The combat is very smooth and fluid. William’s attacks offer a satisfying oomph to them and the control is tight and responsive. Being able to dodge in and out of enemy attack patterns is a key part of Souls and Ninja Gaiden games and it’s replicated well here.

… probably the most technical aspect of the game …
Attacking follows a pretty typical weak/strong paradigm and should be familiar to most gamers. What Nioh adds to the formula is the ability to switch between several stances that change the properties of both attacks and William’s defensive options. The game’s three stances, low/mid/high, generally trade off speed and maneuverability for power.

There are plenty of situations that call for each stance and switching is fast and easy. I did find myself using the mid stance most of the time though, probably as the happy middle ground between movement and damage.

The stances also differ in Ki usage and managing this is probably the most technical aspect of the game. Ki acts very similar to a stamina bar used in other action games. Running, attacking, dodging, generally most game actions use Ki and while it recovers relatively quickly it limits how much the player can do before they need to stop for a moment. Running out of Ki at an inopportune time will leave the player defenseless.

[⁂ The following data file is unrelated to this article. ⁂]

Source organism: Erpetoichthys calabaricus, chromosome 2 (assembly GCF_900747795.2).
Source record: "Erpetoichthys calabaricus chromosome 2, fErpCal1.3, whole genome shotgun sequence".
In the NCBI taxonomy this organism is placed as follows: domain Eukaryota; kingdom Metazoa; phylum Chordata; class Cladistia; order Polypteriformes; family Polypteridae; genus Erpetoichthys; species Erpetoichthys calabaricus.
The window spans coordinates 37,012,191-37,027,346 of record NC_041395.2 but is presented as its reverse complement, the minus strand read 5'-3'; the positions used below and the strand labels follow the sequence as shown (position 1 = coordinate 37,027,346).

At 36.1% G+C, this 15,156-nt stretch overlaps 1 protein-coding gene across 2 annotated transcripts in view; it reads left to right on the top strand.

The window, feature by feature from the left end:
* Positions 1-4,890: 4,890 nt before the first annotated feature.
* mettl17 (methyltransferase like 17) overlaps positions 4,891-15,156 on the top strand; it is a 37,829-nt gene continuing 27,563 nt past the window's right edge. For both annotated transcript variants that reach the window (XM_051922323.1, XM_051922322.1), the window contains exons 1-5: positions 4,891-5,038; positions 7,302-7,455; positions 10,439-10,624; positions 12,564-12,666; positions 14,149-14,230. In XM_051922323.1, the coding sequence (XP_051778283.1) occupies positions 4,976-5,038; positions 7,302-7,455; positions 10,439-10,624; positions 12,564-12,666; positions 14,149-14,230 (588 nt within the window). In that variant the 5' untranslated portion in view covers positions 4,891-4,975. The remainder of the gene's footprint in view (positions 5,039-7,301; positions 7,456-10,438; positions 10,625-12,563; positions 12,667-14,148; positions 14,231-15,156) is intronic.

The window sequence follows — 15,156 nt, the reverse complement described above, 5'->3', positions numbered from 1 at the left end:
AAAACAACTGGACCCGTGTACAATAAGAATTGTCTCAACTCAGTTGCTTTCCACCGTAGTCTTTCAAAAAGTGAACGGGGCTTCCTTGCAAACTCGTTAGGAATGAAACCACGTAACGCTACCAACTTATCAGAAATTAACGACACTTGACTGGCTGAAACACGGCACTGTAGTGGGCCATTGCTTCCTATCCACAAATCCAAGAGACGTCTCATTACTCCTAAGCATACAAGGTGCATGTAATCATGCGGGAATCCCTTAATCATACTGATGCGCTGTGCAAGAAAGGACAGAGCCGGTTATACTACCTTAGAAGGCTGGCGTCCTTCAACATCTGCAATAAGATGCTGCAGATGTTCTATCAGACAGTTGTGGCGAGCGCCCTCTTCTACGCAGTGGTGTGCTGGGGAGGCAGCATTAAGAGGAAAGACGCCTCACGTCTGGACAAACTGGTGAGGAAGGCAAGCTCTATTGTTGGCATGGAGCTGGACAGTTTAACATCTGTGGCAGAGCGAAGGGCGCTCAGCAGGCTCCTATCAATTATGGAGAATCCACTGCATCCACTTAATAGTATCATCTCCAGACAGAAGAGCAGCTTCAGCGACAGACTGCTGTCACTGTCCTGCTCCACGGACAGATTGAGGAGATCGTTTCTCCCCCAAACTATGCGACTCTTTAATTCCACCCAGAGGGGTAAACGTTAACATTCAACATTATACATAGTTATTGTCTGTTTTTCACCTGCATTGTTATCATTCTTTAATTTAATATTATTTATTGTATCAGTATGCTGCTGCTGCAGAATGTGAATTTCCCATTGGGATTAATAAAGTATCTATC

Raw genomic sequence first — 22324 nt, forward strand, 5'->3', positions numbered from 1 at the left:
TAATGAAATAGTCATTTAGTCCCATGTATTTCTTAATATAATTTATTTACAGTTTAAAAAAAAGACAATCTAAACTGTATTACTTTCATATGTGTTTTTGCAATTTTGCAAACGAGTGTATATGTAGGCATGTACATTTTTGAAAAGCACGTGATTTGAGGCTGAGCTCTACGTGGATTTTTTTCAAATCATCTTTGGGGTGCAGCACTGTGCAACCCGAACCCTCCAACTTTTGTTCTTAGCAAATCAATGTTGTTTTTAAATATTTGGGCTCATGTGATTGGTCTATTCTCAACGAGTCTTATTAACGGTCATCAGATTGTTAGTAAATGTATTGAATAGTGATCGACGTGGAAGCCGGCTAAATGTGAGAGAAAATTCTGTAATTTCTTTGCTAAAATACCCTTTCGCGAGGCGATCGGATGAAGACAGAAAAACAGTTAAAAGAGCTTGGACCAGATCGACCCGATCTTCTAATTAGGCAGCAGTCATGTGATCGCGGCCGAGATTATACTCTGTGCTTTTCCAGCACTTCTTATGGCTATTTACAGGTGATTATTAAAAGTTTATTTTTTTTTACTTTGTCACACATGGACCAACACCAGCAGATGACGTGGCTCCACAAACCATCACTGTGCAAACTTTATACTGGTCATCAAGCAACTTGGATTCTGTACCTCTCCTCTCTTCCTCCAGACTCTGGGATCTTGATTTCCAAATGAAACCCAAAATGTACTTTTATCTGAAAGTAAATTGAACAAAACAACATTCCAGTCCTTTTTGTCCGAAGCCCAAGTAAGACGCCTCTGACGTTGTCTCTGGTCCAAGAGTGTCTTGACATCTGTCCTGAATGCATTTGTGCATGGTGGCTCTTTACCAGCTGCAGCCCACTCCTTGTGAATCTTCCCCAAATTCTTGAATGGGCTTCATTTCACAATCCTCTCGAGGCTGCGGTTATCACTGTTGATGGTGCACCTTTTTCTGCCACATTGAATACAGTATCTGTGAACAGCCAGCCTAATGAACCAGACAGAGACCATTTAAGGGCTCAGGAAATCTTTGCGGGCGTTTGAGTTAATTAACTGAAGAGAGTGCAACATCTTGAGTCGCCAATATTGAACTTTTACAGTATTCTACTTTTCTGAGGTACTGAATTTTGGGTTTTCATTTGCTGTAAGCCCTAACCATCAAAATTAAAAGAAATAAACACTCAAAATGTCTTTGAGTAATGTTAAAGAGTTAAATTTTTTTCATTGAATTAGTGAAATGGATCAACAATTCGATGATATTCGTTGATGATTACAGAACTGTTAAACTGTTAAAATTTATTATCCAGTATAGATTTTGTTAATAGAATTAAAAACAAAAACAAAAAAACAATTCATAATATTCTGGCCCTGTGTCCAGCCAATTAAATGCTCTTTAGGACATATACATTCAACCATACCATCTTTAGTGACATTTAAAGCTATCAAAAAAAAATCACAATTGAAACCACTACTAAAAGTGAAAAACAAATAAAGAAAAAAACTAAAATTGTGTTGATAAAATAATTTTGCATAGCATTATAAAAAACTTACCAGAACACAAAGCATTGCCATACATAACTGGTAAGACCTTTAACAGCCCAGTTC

However the game augments this stamina system with what it called a “Ki pulse.” After an attack string, a well timed button hit will activate the Ki pulse and regenerate some of the Ki used. Performing this well gives the player a lot more options, both in terms of having the Ki to continue their offense or to use defensive options. Ki Pulses can also cleanse auras set by stronger enemies which inhibit Ki regeneration making it even more important against those enemies.

… only five types of melee weapons in the game …
The Ki Pulse mechanic will likely be the make-or-break mechanic for most people. I was able to wrap my head around it early on and use it to good effect. But I could see the game being a lot more difficult for those who can’t seem to get the hang of it.